Yes. And, of course, the Classical Theravada (and commonsense, if you ask me :)) view is that it also makes no sense to talk about impermanence of concepts (like 1+1=2, or "self").

:anjali:
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Re: Everything is impermanent??

Postby vinasp » Tue Mar 13, 2012 3:39 am

Hi everyone,

"But, Sona, those ascetics and brahmins who understand [form], its
origin, its cessation, and the way leading to its cessation: these
I consider to be ascetics among ascetics and brahmins among brahmins,
and these venerable ones, by realizing it for themselves with direct
knowledge, in this very life enter and abide in the goal of asceticism
and the goal of brahminhood."

Replace [form] with [feeling], [perception], [volitional formations],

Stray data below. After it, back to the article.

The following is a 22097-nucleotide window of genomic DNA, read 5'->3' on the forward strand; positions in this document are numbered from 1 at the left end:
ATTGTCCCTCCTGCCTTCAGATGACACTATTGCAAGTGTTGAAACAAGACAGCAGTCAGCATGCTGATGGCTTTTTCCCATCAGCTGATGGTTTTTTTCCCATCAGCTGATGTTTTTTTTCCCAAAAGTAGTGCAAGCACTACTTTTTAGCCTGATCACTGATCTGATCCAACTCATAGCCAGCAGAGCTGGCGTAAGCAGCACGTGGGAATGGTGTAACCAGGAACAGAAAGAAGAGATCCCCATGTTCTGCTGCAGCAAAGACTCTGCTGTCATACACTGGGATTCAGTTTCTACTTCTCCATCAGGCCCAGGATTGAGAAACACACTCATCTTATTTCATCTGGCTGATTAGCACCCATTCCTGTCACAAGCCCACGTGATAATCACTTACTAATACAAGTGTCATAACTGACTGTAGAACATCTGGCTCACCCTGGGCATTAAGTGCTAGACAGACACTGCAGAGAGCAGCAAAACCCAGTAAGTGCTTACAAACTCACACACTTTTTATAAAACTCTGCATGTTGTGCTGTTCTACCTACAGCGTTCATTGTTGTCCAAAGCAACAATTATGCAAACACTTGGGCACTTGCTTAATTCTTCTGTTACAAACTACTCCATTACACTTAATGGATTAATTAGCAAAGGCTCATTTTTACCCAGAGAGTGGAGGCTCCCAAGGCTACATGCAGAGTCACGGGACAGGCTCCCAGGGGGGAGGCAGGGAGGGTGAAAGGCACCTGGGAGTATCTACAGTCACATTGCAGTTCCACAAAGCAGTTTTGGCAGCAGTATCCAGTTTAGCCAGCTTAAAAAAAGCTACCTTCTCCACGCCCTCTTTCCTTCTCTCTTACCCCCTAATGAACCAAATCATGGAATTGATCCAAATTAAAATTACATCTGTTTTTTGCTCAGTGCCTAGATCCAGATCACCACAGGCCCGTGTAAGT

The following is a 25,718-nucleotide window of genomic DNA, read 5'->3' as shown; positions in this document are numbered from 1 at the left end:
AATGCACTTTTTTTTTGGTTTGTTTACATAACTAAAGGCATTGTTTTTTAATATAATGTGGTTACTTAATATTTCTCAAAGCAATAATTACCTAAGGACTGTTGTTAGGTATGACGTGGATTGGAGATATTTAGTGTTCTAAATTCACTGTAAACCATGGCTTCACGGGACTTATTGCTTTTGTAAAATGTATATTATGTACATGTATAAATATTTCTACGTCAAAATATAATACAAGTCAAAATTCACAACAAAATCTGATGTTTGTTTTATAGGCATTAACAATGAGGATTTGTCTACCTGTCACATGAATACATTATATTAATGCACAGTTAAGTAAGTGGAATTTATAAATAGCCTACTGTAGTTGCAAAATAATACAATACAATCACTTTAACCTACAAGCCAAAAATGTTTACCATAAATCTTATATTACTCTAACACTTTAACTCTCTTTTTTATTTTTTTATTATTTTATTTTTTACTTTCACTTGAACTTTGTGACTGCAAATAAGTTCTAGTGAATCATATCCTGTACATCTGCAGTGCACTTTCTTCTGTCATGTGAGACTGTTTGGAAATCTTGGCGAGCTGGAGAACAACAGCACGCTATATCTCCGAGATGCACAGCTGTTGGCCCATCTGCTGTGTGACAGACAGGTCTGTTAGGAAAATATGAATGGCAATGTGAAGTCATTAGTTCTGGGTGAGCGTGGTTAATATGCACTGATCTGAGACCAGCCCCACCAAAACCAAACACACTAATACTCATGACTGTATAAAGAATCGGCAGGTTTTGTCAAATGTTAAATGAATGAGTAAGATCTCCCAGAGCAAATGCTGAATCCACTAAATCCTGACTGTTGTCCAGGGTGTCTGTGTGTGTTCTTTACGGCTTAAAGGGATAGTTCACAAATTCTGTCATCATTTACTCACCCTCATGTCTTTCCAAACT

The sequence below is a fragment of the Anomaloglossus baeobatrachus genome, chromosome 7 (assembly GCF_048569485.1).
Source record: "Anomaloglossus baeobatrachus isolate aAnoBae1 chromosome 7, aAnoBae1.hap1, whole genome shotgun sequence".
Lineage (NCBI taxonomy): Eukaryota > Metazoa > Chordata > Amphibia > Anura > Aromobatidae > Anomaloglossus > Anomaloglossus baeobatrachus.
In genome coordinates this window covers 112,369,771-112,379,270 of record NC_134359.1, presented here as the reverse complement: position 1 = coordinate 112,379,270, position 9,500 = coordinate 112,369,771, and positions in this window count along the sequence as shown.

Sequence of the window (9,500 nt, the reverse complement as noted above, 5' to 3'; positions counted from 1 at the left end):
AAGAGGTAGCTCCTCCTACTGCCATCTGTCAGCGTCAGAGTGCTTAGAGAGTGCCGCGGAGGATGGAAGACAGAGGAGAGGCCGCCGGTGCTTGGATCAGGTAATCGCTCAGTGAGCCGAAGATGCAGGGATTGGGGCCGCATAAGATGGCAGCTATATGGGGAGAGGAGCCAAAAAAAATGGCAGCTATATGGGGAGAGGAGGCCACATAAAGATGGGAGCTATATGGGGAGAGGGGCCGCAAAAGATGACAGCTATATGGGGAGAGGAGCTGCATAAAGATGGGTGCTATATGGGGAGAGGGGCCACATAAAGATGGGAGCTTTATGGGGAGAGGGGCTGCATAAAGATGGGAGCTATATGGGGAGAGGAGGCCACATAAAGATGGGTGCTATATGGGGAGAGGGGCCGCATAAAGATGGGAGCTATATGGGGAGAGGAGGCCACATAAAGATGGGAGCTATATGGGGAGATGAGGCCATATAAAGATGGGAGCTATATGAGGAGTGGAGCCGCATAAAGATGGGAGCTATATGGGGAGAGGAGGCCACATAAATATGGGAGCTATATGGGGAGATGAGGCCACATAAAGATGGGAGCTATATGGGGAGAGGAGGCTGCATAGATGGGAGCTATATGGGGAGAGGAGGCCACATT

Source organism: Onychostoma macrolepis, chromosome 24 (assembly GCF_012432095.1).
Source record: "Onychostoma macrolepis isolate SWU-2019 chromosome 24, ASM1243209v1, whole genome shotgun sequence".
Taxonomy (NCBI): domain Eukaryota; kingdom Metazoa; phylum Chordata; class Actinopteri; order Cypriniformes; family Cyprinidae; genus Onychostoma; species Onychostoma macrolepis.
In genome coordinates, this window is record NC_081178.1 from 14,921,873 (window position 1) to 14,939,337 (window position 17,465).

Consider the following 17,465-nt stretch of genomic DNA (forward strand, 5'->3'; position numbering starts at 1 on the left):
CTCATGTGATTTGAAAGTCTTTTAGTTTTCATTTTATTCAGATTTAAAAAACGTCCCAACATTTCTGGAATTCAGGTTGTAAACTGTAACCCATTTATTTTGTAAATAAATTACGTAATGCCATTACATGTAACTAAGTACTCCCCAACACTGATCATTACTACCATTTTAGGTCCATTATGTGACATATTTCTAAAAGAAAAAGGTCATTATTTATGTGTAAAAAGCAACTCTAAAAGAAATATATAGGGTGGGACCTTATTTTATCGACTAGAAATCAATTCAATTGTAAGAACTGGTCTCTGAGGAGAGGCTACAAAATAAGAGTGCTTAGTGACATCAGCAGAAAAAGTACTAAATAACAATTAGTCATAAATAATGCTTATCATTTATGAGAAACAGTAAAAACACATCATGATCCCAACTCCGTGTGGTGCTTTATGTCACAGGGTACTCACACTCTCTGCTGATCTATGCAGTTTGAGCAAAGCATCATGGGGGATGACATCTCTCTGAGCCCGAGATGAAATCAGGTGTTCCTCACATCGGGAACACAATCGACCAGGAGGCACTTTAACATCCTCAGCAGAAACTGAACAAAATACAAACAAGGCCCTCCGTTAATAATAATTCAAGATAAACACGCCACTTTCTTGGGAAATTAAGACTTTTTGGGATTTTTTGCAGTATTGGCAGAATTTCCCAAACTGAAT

and [consciousness].

[ Bhikkhu Bodhi, Connected Discourses, page 889, SN 22.50 - Sona (2) ]

Regards, Vincent.
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Re: Everything is impermanent??

Postby vinasp » Tue Mar 13, 2012 4:36 am

Hi everyone,

"[Form], Ananda, is impermanent, conditioned, dependently arisen, subject
to destruction, to vanishing, to fading away, to cessation. Through its
cessation, cessation is spoken of."

Replace [Form] with [Feeling], [Perception], [Volitional formations],
and [Consciousness].

[ Bhikkhu Bodhi, Connected Discourses, page 871, part of SN 22.21 ]

Regards, Vincent.
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Re: Everything is impermanent??

Postby retrofuturist » Tue Mar 13, 2012 4:58 am

Greetings seeker242,

My apologies in advance that I do not have a source for this, as I cannot recall from where "thus have I heard"... but the Classical position espoused in the commentarial tradition is that nibbana is permanent.

seeker242 wrote:The fact that the 5 aggregates have the nature of the 3 marks of existence is not impermanent, correct? They have always had these marks and they will always have these marks, yes?